Savings cooperative improves Mukono teacher’s livelihood
Posted Wednesday, August 20 2014 at 01:00
As you approach Kabimbiri trading centre, along Kayunga–Mukono highway, there is a large plantation of eucalyptus, sugarcane and cocoa. It belongs to David Kyazze, 62, head teacher of Nakifuma C/U Primary School in Mukono District.
Kyazze, who started commercial farming 15 years ago, is a member of Mukono-Kayunga Teachers’ Savings Cooperative Society (Sacco).
The Sacco is one of the cooperative societies, which receive support from the Micro-finance Support Centre Ltd, which facilitates access to financial and business development services. It manages rural micro-finance support projects and offers loans and skills training.
Kyazze earns Shs3m a month but his long story of success did not come easy. Having joined the teaching profession in 1980, he faced several hardships.
“Teaching was calling but at some point I considered quitting it. At some point I didn’t want to be called a teacher,” he says adding, “The salary was meagre. I had no house and I was wearing cheap clothes and an old pair of shoes.”
He devised means of coming out of his situation. He had many things in mind, which he wanted to do to achieve. But despite having plans, he lacked the money to start.
In 1990, the Sacco’s management made a drive to encourage teachers in the district to join. Kyazze was reluctant to join. But later, he decided to start saving with the Sacco. He wanted to accumulate savings to start business.
In 2000, he got his first loan of Shs2m which he added to his savings and used it to set up a commercial building in Kikandwa village. While he used two rooms, he rented out three rooms at Shs50,000 each. He paid back this loan in two years.
Kyazze then bought three acres of land where he grew beans and maize. But the market for the produce was limited and prices low. “At only Shs1.5m, I bought five acres of swampy land. The owner thought it was unproductive,” he adds.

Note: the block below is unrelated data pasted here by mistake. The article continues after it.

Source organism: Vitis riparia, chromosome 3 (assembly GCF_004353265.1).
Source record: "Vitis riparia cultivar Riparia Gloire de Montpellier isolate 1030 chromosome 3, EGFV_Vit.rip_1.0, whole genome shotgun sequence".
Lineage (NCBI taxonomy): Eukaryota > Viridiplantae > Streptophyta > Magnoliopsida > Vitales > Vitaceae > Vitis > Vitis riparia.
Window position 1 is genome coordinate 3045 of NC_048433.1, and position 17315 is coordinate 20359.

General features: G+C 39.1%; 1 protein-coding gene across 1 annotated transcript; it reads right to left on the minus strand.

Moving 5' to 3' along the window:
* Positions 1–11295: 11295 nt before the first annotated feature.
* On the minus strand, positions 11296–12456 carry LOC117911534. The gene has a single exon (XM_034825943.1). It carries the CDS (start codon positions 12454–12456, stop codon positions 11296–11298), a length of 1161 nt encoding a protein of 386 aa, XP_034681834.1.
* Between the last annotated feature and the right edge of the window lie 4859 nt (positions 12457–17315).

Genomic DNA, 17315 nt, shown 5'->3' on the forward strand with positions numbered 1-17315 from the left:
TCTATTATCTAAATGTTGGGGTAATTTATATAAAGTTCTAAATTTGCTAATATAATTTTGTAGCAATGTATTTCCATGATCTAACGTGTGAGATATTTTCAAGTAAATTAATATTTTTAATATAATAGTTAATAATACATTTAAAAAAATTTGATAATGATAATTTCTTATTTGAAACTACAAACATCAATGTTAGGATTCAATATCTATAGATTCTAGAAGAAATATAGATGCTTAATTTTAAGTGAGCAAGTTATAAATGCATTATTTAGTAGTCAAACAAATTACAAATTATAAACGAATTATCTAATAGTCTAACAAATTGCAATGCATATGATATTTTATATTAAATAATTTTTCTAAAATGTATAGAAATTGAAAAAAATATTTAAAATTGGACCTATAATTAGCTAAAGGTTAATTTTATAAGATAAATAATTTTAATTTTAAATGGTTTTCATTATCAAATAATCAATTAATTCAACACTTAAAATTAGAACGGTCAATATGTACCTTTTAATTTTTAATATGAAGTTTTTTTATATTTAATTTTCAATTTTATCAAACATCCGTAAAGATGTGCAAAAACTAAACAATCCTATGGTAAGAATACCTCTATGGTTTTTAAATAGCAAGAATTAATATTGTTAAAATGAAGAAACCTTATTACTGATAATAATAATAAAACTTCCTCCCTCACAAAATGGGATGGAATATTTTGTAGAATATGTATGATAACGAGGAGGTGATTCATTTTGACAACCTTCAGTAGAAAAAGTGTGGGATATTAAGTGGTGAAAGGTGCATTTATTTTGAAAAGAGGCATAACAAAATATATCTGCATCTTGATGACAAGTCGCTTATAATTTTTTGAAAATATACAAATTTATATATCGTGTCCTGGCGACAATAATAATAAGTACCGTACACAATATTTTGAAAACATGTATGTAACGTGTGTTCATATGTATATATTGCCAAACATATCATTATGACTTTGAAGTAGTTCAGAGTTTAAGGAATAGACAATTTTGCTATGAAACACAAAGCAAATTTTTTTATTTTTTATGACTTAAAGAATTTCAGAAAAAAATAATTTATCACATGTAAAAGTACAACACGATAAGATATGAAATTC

Using proceeds from the rentals, he got another loan of Shs2.5m, which he used to clear the swamp and planted eucalyptus. “I bought each seedling at Shs500 and started with one acre on which I planted 2,000 trees. With time I extended to five acres,” he says. In total, he bought 10,000 seedlings.
Recently he had the first harvest of eucalyptus planted 13 years ago. “There were 800 pieces of timber which I sold at Shs6,000 and got Shs4.8m,” Kyazze says. “I expect Shs400m from my tree plantation in 15 years.”
Next year, he plans to retire but he is not afraid of going into retirement. In 2011, he planted cocoa on three acres, which will “pay” him handsomely when he retires.
“I got a loan which I used to buy seedlings at Shs500 each. There are 10,000 trees from which I will earn Shs5.5m every season. But this will increase as the trees grow older,” he says.
“In fact this cocoa will enable me educate my grandchildren since all my children have completed schooling and also live a better life.”
There is also sugarcane which is planted with the eucalyptus. From sugarcane alone, he earns about Shs20,000 daily. He sells the sugarcane to surrounding schools such as Kikandwa P.S.
“My standard of living has improved. Now, I cannot be called a poor man as they used to do,” Kyazze says.
Ms Teo Nabuuma, his neighbour, says Kyazze is a hardworking man which she says has put him where he is.
Sacco management speaks out
Fred Kaganga, general manager, Mukono/Kayunga Teachers’ sacco, says the cooperative would not have managed to offer loans to its members such as Kyazze if it was not the support from The Micro-finance Support Centre.
“Our Sacco gets some of the funding which we loan out to members. This has enabled members, who are teachers mostly, to carry out their projects as the loans have a small interest rate,” Kaganga explains. “The Sacco which begun in 1979 with 11 members has grown to 4,000.”
They are encouraging the rest of the teachers in the district join in order to prosper like Mr Kyazze has done.
“Teachers should stop complaining because this wil not solve their problems. The solution is to pool their resources and make investments,” he advises
Rosette Nakanwagi, marketing and communication manager, the Micro-finance Support Centre, says the Centre started working with Mukono-Kayunga Teachers’ Sacco in 2004.
“On top of extending credit, we have also been providing capacity building through training in management so that they can manage the Sacco effectively,” she says adding, “We also provide onsite support technical support, which has helped the organisation grow stronger.”
She advises teachers from other districts should emulate their counterparts in Mukono and Kayunga and form Saccos that would enable them to work together and overcome their challenges.